The reduction in systemic BP seen after establishing a proximal AV anastomosis in patients with chronic obstructive pulmonary disease (COPD) was a serendipitous finding, but it should not have come as a significant surprise to the investigators because this effect can be predicted from several classical hemodynamic mechanisms. In 1965, Holman considered the creation and maintenance of an arteriovenous fistula (AVF) as 2 circuits running in parallel; a low resistance circuit via the fistula shunt and a high resistance circuit via the tissue capillary beds.7 For circuits in parallel, the total resistance (Rtotal) will always be less than the value of the lowest resistance, this is in keeping with the equation for calculating resistance in parallel shown below, and so the addition of a shunt via the AVF will reduce overall systemic vascular resistance (SVR).
The blood flow through the low resistance AV anastomosis permits blood to bypass the peripheral capillary beds and increases venous return. An increase in right atrial pressure and cardiac volumes thus results in myocardial stretch with activation of the Frank–Starling mechanism with an increase in cardiac output (CO). Increases in right atrial pressure, stroke volume, CO, and cardiac work have been documented in patients implanted with the ROX device.8,9
The vascular system obeys an adaptation of Ohms law, known as Darcy law, where the flow through a tissue bed (Q) is proportional to the ratio between the pressure differential (ΔP) across the vascular bed and the resistance to flow (R), this can be expressed as Q=ΔP/R. In the normotensive setting, a reduction in SVR is compensated by an increase in CO, and BP is preserved. For the ROX Coupler to be effective in reducing BP in individuals with hypertension, it follows that the increase in CO after device deployment does not overcompensate, and that BP falls. This concept explains the instantaneous reduction in BP seen after ROX deployment because of the reduction in SVR via flow through the fistula circuit. However, BP does not seem to drop further after the immediate reduction and thus the immediate fall could also be because of the multiple mechanisms outlined below (Table). The maintenance of this hypotensive effect, despite the compensatory increase in CO and sympathoexcitatory inputs triggered in response to a sudden fall in pressure via the arterial baroreceptors, could be explained by a reduction in afterload and improved vascular compliance, and by the recruitment of the other neurohumoral mechanisms. We next consider these potential hypotheses for BP reduction via the ROX Coupler device.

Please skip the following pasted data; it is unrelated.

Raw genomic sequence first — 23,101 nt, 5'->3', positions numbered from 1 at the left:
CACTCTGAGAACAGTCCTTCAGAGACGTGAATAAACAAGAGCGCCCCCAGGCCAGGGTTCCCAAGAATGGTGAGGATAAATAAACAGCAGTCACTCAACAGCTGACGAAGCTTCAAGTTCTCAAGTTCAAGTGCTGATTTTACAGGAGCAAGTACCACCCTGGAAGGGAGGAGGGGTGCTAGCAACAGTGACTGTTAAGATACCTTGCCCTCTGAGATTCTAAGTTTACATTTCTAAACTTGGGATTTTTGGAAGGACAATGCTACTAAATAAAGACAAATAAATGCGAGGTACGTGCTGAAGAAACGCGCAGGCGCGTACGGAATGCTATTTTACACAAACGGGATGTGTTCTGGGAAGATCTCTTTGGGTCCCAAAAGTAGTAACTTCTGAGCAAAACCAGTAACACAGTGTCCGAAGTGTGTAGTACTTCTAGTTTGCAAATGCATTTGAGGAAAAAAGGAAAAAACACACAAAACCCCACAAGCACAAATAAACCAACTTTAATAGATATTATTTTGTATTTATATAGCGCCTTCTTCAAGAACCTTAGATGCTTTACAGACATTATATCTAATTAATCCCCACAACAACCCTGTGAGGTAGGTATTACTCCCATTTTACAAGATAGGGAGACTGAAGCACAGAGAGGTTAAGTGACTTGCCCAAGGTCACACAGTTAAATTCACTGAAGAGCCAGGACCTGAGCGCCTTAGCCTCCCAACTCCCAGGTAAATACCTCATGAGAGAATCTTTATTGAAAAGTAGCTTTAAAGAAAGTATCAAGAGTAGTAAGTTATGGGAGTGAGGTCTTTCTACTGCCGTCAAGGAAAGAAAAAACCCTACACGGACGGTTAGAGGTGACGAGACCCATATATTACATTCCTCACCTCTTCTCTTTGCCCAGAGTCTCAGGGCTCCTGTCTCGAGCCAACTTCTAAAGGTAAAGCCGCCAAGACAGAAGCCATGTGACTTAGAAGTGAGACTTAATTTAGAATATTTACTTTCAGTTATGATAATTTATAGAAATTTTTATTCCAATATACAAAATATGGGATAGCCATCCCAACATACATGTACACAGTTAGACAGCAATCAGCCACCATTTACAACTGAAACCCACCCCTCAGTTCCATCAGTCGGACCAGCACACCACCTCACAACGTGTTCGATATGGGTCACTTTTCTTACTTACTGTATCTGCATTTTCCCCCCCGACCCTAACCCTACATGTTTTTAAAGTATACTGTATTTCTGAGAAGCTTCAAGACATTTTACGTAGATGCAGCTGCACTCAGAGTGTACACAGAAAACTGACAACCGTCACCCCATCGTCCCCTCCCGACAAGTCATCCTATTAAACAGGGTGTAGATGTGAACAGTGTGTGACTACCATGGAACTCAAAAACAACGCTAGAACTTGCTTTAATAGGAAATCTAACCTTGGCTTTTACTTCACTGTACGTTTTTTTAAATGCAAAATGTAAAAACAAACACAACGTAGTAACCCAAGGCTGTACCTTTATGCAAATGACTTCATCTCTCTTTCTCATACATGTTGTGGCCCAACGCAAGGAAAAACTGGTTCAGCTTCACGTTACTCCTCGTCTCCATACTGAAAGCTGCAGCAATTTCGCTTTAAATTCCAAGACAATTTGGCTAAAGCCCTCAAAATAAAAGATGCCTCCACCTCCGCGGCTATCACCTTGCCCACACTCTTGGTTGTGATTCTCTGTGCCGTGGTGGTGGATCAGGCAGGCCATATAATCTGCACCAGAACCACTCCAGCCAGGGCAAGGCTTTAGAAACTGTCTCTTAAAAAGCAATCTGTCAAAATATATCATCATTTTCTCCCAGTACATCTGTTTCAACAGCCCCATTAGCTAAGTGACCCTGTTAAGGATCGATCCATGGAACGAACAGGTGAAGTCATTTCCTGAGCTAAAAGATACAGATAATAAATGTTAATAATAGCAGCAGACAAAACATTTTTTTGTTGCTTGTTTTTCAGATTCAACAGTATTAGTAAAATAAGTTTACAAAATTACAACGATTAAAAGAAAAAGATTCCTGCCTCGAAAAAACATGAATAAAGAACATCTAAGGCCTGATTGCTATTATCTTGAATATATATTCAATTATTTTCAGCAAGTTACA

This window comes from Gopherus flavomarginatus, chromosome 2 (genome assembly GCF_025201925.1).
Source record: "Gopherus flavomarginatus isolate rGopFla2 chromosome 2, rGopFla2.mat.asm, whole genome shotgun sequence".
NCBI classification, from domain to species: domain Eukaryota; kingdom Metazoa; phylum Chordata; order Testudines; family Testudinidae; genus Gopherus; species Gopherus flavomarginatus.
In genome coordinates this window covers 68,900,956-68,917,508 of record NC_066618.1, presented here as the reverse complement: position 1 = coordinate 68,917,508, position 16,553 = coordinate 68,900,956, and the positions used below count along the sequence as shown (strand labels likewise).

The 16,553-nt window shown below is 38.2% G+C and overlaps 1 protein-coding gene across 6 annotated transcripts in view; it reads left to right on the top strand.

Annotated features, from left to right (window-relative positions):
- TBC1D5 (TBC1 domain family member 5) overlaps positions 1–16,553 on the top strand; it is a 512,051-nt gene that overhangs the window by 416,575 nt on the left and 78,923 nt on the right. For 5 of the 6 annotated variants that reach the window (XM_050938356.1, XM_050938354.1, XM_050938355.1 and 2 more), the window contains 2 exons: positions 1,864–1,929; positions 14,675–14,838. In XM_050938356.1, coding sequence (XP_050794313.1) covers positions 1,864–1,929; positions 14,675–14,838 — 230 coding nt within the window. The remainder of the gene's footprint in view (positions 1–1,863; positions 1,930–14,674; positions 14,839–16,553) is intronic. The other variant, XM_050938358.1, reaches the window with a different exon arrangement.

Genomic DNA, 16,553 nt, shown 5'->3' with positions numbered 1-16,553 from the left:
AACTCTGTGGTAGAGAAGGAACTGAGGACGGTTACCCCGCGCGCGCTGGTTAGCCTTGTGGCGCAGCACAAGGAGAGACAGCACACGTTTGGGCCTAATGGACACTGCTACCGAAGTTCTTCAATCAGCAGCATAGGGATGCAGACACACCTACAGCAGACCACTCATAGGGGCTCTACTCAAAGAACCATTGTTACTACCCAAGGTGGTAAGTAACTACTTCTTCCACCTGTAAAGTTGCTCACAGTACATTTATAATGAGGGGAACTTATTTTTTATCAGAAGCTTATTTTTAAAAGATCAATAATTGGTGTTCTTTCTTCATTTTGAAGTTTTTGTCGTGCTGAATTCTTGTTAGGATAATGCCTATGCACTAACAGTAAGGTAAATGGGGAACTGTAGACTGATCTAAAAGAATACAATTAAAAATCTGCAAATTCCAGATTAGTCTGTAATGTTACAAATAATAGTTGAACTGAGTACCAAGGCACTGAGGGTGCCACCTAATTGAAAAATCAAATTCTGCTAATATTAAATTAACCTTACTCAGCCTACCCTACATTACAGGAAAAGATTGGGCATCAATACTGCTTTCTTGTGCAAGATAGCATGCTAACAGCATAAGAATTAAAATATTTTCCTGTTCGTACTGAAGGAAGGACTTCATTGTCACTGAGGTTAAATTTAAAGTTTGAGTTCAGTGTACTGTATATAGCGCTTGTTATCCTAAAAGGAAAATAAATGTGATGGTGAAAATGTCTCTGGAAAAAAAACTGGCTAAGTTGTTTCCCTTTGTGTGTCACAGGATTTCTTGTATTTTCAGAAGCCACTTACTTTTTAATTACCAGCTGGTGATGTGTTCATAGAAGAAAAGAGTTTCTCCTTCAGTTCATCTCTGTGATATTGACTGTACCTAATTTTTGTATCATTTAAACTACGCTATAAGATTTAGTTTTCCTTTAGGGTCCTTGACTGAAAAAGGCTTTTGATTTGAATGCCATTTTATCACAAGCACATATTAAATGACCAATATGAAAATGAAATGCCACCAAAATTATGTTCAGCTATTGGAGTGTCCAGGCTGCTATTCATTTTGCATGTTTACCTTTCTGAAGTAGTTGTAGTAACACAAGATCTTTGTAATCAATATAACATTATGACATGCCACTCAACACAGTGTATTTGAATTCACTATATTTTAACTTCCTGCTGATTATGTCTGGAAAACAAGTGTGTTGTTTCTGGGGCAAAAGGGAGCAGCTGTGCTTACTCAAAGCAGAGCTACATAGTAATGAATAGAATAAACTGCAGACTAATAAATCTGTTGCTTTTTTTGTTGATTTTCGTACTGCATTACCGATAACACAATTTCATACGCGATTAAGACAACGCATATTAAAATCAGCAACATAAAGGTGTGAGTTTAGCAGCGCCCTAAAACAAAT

Reduction of Total SVR
The mechanism underlying reduction of total SVR, described above, relates to blood flow through a low resistance anastomosis seated in parallel to the peripheral vasculature. The flow through the anastomotic circuit will be dependent on the size of the fistula and its location, with more proximal fistulae having relatively lower resistance as blood only need to travel a short distance through large caliber veins and arteries when compared with distal fistulae circuits that must include more distant flow through increasingly small caliber vessels. This is in keeping with Poiseuille Law that relates the rate at which blood flows through a small blood vessel (Q) with the difference in blood pressure at the 2 ends (P), the radius (a) and the length (L) of the artery, and the viscosity (n) of the blood:
Given this difference and the fact that the ROX Coupler gives a fixed diameter anastomosis rather than traditional hemodialysis (HD) fistulae, which slowly dilate under pressure with time, data from dialysis cohorts must be applied to the ROX population with caution. However, it has been demonstrated that, in predialysis patients, AVF formation led to a sustained reduction in both BP and arterial stiffness up to 3 months postfistula formation.10
Reduction of Effective Arterial Volume